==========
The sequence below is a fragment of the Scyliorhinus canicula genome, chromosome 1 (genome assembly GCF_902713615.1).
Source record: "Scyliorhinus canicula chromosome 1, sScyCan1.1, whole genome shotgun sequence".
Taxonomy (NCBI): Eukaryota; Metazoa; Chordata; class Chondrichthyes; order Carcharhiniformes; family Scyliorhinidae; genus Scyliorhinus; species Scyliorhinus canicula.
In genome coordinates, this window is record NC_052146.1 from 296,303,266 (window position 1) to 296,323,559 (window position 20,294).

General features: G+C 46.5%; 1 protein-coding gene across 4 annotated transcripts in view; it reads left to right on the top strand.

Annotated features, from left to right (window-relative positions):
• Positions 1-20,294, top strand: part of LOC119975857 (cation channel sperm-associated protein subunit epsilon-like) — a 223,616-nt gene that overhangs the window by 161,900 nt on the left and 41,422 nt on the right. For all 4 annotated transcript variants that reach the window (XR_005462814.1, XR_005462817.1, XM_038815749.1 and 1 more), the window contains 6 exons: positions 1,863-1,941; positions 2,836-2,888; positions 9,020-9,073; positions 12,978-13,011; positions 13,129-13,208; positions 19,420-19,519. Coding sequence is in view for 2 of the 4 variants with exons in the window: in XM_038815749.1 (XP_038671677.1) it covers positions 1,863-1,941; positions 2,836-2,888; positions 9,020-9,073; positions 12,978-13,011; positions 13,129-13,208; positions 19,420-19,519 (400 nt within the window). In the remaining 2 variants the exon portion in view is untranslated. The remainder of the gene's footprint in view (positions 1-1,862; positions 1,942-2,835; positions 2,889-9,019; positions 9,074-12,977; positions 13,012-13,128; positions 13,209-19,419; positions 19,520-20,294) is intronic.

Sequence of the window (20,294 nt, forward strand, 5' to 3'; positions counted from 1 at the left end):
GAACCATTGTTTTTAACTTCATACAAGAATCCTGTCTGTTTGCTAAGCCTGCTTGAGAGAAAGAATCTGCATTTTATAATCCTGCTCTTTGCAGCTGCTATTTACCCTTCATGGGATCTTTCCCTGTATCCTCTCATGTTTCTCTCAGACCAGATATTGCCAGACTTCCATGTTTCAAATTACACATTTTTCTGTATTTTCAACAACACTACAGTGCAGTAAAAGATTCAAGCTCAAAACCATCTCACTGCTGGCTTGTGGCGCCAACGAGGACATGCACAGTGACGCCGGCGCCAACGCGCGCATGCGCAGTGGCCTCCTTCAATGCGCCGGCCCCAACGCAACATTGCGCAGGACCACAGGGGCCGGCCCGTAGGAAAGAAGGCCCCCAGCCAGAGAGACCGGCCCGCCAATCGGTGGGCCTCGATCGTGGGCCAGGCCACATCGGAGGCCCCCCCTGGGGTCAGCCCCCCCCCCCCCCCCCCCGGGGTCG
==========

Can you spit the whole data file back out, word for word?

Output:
The sequence below is a fragment of the Scyliorhinus canicula genome, chromosome 1 (genome assembly GCF_902713615.1).
Source record: "Scyliorhinus canicula chromosome 1, sScyCan1.1, whole genome shotgun sequence".
Taxonomy (NCBI): Eukaryota; Metazoa; Chordata; class Chondrichthyes; order Carcharhiniformes; family Scyliorhinidae; genus Scyliorhinus; species Scyliorhinus canicula.
In genome coordinates, this window is record NC_052146.1 from 296,303,266 (window position 1) to 296,323,559 (window position 20,294).

General features: G+C 46.5%; 1 protein-coding gene across 4 annotated transcripts in view; it reads left to right on the top strand.

Annotated features, from left to right (window-relative positions):
• Positions 1-20,294, top strand: part of LOC119975857 (cation channel sperm-associated protein subunit epsilon-like) — a 223,616-nt gene that overhangs the window by 161,900 nt on the left and 41,422 nt on the right. For all 4 annotated transcript variants that reach the window (XR_005462814.1, XR_005462817.1, XM_038815749.1 and 1 more), the window contains 6 exons: positions 1,863-1,941; positions 2,836-2,888; positions 9,020-9,073; positions 12,978-13,011; positions 13,129-13,208; positions 19,420-19,519. Coding sequence is in view for 2 of the 4 variants with exons in the window: in XM_038815749.1 (XP_038671677.1) it covers positions 1,863-1,941; positions 2,836-2,888; positions 9,020-9,073; positions 12,978-13,011; positions 13,129-13,208; positions 19,420-19,519 (400 nt within the window). In the remaining 2 variants the exon portion in view is untranslated. The remainder of the gene's footprint in view (positions 1-1,862; positions 1,942-2,835; positions 2,889-9,019; positions 9,074-12,977; positions 13,012-13,128; positions 13,209-19,419; positions 19,520-20,294) is intronic.

Sequence of the window (20,294 nt, forward strand, 5' to 3'; positions counted from 1 at the left end):
GAACCATTGTTTTTAACTTCATACAAGAATCCTGTCTGTTTGCTAAGCCTGCTTGAGAGAAAGAATCTGCATTTTATAATCCTGCTCTTTGCAGCTGCTATTTACCCTTCATGGGATCTTTCCCTGTATCCTCTCATGTTTCTCTCAGACCAGATATTGCCAGACTTCCATGTTTCAAATTACACATTTTTCTGTATTTTCAACAACACTACAGTGCAGTAAAAGATTCAAGCTCAAAACCATCTCACTGCTGGCTTGTGGCGCCAACGAGGACATGCACAGTGACGCCGGCGCCAACGCGCGCATGCGCAGTGGCCTCCTTCAATGCGCCGGCCCCAACGCAACATTGCGCAGGACCACAGGGGCCGGCCCGTAGGAAAGAAGGCCCCCAGCCAGAGAGACCGGCCCGCCAATCGGTGGGCCTCGATCGTGGGCCAGGCCACATCGGAGGCCCCCCCTGGGGTCAGCCCCCCCCCCCCCCCCCCCGGGGTCG